Charles Moore, the innovative, history-conscious, site-specific architect of the Sea Ranch condominiums in Northern California in the 1960s and the Hood Museum of Art at Dartmouth College in Hanover, N.H., in the 1980s, was selected last week to receive the Gold Medal of the American Institute of Architects.
Moore, the 49th recipient of the award, will be presented the medal next spring at the AIA's annual convention in Washington. He was cited, as are all medalists, for his "outstanding contributions to the profession."
"Charles Moore is an educator and an architect of distinction, who has consistently displayed his devotion to meeting and exceeding the needs of his clients -- and of society at large," wrote 1991 AIA President C. James Lawler in the official announcement of the award.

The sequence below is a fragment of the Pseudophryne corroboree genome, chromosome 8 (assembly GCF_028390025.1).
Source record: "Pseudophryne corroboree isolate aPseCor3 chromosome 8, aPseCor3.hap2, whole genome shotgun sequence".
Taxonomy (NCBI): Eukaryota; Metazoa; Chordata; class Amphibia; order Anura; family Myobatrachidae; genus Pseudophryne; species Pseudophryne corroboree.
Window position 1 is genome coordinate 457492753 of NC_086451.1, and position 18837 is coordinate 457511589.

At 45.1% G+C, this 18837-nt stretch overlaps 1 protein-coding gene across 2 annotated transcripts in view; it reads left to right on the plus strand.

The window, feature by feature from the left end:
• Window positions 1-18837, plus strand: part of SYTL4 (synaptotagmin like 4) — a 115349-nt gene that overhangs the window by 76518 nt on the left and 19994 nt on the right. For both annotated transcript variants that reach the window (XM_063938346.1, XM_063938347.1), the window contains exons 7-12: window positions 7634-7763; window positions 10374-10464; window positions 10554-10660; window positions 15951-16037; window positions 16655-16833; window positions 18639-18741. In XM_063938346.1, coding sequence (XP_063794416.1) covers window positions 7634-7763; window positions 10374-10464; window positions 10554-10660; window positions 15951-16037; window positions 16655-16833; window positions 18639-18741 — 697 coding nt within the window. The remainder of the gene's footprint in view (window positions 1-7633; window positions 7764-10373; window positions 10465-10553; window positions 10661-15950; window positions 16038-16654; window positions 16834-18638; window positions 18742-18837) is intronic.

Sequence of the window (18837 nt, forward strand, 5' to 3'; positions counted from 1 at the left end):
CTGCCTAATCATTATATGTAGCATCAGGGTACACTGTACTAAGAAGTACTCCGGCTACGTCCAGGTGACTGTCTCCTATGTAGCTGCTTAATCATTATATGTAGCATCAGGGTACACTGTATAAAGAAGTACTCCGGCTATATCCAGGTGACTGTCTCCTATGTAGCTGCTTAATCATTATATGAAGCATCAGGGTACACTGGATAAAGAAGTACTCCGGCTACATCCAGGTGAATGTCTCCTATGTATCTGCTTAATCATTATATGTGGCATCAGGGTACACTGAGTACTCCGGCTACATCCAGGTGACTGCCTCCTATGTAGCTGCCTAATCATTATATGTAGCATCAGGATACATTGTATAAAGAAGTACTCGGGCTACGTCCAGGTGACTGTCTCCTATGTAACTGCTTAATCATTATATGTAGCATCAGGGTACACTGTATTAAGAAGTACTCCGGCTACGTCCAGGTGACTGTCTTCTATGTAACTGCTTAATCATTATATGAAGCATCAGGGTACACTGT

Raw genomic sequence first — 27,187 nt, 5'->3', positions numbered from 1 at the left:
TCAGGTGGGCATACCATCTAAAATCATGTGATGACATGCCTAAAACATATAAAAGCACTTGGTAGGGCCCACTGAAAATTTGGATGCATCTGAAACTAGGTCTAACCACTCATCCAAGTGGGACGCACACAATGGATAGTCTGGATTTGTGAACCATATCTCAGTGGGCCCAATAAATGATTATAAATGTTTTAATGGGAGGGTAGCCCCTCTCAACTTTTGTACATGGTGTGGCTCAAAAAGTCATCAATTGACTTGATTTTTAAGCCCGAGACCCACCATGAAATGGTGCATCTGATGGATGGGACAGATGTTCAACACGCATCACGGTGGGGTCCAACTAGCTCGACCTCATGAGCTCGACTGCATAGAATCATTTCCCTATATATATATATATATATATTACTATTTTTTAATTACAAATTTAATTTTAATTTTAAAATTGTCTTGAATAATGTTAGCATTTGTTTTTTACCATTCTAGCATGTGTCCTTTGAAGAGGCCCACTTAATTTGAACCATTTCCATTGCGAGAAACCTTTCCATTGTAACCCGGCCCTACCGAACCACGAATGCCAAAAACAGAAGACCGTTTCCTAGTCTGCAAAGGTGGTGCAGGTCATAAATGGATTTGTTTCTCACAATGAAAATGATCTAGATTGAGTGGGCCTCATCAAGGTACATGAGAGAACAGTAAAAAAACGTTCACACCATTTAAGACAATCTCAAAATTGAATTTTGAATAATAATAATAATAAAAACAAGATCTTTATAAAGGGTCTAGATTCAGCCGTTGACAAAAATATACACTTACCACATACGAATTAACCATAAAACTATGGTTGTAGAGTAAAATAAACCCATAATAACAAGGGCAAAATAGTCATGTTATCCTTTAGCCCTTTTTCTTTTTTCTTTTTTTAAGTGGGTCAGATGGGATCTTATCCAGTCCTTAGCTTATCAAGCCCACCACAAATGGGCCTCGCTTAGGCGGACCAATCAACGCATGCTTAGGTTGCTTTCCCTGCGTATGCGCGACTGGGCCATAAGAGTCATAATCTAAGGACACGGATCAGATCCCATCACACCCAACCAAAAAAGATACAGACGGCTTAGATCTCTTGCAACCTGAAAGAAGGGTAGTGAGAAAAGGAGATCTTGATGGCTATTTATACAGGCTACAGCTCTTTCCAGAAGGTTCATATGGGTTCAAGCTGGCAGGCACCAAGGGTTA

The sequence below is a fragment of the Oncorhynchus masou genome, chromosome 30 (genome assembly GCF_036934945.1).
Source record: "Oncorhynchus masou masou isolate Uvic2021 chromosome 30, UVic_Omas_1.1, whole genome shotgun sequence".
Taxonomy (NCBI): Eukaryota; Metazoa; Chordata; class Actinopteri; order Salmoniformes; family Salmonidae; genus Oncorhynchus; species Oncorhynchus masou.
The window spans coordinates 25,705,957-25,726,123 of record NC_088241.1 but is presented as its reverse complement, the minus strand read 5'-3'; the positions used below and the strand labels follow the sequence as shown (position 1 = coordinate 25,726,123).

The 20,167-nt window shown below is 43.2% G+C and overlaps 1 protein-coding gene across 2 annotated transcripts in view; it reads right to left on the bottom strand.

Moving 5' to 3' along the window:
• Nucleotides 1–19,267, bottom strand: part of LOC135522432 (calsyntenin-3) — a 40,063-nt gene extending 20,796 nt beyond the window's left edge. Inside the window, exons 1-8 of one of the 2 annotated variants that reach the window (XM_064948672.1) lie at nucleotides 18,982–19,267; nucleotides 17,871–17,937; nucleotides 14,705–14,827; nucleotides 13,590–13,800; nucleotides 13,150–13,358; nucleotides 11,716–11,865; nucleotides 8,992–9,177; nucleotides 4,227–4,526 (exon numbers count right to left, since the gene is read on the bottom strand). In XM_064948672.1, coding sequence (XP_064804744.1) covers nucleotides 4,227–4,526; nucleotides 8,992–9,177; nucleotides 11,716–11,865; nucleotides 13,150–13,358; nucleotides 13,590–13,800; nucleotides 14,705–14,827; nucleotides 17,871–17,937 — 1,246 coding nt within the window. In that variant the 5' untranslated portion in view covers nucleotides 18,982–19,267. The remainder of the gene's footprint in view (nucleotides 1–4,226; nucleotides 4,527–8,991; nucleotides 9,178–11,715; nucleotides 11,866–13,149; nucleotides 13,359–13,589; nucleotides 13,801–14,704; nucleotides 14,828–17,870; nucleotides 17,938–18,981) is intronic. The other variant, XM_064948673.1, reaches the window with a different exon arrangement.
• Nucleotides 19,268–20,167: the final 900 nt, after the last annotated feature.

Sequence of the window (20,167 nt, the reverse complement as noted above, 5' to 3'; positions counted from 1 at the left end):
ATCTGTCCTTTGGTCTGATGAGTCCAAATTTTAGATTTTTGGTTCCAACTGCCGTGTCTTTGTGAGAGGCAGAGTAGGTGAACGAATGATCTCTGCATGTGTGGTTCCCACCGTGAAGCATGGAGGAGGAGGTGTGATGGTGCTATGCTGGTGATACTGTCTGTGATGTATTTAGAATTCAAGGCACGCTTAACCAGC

Moore's architecture has received more than 25 national awards, including four AIA Honor Awards. In addition to the Sea Ranch and Hood Museum projects, those receiving Honor Awards are St. Matthew's Church in Pacific Palisades, Calif., in 1984, and the Tegel Harbor Housing complex in Berlin in 1988. His most widely known work, however, may be the Piazza d'Italia in New Orleans, featured as the brilliant backdrop for a murder in the movie "The Big Easy."